As many of you know, this past June I tied the knot in Greece. Yes, that country across the world whose primary language is GREEK! And no, I had never been there before, I’m not from there, my husband is not from there, and pretty much everyone in attendance had never been there (with a very small exception of 1-2 people). Many asked me (and still do) why I had chosen Greece to get married when both of us have such an extensive amount of people in our lives–family, friends, co-workers, friends of friends, networks, obligatory invites, service people we love, childhood doctors, family friends, second cousins…you get it???
It may come as a shock to many, but I wasn’t really the type who dreamed up her wedding for years, just waiting for the moment it was time to plan my own. I was actually very laid back for someone who typically takes event planning very seriously. Sure I had 500+ pins in my Wedding board(s) on Pinterest, but that really means nothing until you put it into motion, in which case, almost none of my pins became a reality for my wedding. And I’m not saying that with any regret or remorse at all.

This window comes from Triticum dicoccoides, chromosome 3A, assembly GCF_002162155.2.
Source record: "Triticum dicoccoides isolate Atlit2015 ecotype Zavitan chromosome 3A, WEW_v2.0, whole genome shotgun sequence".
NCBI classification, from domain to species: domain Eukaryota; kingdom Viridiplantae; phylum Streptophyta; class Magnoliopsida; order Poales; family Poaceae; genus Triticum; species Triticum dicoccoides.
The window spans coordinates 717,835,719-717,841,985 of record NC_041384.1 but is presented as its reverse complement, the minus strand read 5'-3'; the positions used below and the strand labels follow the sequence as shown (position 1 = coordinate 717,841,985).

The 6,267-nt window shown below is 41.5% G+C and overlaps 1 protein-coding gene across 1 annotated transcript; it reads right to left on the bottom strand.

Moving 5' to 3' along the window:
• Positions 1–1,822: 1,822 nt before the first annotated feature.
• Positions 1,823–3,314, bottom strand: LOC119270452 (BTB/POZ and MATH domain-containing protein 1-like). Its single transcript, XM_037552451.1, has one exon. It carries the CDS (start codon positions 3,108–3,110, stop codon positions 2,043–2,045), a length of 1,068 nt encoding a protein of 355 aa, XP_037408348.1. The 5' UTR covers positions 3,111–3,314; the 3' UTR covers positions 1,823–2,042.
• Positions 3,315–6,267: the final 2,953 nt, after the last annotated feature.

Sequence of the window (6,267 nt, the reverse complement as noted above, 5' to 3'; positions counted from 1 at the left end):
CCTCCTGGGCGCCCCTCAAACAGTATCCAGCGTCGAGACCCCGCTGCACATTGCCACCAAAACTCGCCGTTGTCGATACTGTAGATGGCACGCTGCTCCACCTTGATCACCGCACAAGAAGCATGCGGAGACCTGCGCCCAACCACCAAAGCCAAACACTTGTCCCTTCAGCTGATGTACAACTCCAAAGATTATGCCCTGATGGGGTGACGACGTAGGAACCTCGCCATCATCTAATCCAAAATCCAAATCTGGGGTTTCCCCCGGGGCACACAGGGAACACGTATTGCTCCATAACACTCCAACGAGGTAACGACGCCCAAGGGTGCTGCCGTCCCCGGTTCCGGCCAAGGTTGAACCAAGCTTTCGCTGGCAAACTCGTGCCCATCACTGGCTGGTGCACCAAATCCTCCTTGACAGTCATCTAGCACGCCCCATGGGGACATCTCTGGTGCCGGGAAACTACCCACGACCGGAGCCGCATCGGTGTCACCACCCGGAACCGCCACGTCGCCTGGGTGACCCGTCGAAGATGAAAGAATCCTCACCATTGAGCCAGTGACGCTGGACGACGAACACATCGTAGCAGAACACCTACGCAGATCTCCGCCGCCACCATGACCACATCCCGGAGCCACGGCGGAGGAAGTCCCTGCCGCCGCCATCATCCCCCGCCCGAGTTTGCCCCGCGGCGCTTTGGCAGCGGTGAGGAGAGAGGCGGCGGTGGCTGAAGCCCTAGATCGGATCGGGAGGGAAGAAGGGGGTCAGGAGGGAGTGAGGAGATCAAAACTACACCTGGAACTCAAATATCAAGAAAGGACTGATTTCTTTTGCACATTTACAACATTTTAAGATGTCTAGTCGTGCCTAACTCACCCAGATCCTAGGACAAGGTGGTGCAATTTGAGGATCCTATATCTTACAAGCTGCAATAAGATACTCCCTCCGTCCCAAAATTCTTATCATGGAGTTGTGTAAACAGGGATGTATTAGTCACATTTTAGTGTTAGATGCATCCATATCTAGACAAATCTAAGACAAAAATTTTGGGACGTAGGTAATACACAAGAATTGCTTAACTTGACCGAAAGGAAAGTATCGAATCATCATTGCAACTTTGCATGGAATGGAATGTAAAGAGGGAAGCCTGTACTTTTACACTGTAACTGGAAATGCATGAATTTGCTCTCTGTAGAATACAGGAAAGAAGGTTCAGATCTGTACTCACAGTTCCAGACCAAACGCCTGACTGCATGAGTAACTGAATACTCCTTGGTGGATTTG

The thing with destination weddings that I think many tend to forget or not realize at all, is that one of the primary reasons to do a destination wedding is to keep everything low maintenance. The planning, the guest list, and the stress should pretty much remain at a minimum, and that is exactly what went down for my wedding. Now, being a girl and all I of course had my “things” that meant a lot to me, and worked very hard to make them happen, as I was pretty much giving up the whole DIY wedding that most presumed I’d have.